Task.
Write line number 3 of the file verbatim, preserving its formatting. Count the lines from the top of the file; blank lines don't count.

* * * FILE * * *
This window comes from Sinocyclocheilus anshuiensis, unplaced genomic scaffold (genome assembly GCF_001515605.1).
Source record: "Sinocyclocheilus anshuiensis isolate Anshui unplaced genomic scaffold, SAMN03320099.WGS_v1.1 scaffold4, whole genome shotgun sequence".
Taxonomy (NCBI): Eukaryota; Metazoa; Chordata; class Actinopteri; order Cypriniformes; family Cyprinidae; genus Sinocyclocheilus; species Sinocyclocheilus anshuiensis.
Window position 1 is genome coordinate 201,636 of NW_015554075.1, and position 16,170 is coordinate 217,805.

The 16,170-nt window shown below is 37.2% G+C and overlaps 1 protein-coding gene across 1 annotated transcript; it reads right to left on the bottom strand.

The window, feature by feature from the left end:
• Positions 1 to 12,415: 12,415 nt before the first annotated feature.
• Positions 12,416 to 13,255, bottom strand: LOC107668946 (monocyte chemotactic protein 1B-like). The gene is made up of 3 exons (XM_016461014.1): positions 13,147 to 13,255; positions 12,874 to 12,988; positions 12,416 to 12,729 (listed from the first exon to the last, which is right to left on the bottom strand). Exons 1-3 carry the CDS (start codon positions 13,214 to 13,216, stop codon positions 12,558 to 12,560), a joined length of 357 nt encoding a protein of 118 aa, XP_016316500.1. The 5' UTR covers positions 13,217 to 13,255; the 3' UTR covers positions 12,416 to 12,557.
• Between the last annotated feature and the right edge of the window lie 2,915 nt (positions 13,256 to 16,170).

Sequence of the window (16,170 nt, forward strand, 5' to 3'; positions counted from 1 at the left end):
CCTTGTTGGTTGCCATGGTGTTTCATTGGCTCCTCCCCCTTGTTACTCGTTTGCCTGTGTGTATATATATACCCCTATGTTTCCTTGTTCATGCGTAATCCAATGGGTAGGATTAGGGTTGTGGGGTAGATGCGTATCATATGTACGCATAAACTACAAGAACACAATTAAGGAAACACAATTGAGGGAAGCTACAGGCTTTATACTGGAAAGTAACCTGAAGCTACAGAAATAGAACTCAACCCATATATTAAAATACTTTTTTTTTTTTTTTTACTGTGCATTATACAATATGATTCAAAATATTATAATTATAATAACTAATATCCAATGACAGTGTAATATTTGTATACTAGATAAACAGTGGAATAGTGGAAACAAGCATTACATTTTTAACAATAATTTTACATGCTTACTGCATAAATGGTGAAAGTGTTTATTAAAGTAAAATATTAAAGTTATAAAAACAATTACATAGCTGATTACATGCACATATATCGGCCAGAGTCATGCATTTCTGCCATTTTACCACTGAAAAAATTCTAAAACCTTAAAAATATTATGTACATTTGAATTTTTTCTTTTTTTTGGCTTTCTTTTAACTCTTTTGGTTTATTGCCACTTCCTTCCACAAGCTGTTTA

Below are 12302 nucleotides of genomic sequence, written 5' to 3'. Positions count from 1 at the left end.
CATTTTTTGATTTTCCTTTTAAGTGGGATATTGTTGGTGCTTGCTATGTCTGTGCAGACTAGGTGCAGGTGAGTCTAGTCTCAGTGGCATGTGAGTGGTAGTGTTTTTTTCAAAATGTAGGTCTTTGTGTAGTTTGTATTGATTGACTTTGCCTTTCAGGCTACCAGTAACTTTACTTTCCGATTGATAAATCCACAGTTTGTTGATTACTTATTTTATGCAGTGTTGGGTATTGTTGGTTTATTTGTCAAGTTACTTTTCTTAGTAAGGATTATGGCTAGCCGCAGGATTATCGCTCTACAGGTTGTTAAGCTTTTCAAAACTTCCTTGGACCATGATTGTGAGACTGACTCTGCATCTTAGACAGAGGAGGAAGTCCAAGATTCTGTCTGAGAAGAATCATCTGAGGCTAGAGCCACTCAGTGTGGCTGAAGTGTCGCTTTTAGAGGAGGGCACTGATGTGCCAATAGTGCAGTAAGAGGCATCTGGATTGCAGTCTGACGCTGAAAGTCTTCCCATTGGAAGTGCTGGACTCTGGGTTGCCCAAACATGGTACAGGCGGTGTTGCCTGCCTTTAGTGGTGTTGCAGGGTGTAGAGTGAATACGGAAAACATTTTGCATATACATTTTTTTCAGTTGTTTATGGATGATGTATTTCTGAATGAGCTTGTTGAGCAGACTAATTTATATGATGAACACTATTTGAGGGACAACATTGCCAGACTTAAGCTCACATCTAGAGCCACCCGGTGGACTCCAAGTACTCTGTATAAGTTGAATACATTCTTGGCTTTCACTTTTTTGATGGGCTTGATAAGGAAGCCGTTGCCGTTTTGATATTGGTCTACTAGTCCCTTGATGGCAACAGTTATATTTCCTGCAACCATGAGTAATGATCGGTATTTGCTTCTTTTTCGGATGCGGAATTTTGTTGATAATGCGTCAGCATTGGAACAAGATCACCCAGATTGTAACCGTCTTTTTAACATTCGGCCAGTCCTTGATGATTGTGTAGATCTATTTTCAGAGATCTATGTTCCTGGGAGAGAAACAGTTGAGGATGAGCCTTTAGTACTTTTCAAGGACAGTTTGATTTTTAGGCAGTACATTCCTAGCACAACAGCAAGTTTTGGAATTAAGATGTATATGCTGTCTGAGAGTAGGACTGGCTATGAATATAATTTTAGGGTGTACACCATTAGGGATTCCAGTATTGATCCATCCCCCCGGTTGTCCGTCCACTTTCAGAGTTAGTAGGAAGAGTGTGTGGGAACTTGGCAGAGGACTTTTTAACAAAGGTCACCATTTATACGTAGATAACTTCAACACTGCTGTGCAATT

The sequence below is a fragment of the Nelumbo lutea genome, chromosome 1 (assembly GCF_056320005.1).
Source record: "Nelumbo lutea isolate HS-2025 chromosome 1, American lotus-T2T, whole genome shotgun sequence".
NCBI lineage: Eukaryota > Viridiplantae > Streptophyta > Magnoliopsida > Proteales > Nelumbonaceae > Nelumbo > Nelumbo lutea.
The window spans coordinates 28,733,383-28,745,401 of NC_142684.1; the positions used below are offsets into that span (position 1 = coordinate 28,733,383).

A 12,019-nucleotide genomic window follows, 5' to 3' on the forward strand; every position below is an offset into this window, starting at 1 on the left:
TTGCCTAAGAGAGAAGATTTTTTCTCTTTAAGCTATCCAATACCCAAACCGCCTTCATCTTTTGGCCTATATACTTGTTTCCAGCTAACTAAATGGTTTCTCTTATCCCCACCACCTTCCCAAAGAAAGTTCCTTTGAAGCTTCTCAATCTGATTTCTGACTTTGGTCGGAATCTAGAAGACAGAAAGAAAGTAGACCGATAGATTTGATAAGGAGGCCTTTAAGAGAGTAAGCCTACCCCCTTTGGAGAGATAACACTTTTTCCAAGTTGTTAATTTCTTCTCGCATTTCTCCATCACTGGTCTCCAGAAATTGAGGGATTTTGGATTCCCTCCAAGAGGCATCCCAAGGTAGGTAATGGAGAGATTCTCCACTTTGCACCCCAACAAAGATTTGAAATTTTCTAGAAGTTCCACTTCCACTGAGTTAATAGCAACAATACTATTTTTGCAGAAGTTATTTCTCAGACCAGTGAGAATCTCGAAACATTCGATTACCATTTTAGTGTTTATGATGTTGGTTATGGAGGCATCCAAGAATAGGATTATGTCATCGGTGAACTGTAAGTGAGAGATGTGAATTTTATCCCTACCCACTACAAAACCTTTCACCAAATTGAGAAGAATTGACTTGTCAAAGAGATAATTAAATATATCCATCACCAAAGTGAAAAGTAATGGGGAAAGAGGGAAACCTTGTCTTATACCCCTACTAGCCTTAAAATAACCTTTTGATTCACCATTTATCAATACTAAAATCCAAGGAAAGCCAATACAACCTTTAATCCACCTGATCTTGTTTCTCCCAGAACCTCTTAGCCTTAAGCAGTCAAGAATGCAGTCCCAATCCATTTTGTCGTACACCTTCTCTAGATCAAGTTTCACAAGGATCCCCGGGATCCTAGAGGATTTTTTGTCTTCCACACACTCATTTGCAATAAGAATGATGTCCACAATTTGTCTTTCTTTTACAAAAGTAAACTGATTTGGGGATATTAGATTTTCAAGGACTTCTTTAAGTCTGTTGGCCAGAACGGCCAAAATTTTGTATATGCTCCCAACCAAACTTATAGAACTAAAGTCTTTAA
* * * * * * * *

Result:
Taxonomy (NCBI): Eukaryota; Metazoa; Chordata; class Actinopteri; order Cypriniformes; family Cyprinidae; genus Sinocyclocheilus; species Sinocyclocheilus anshuiensis.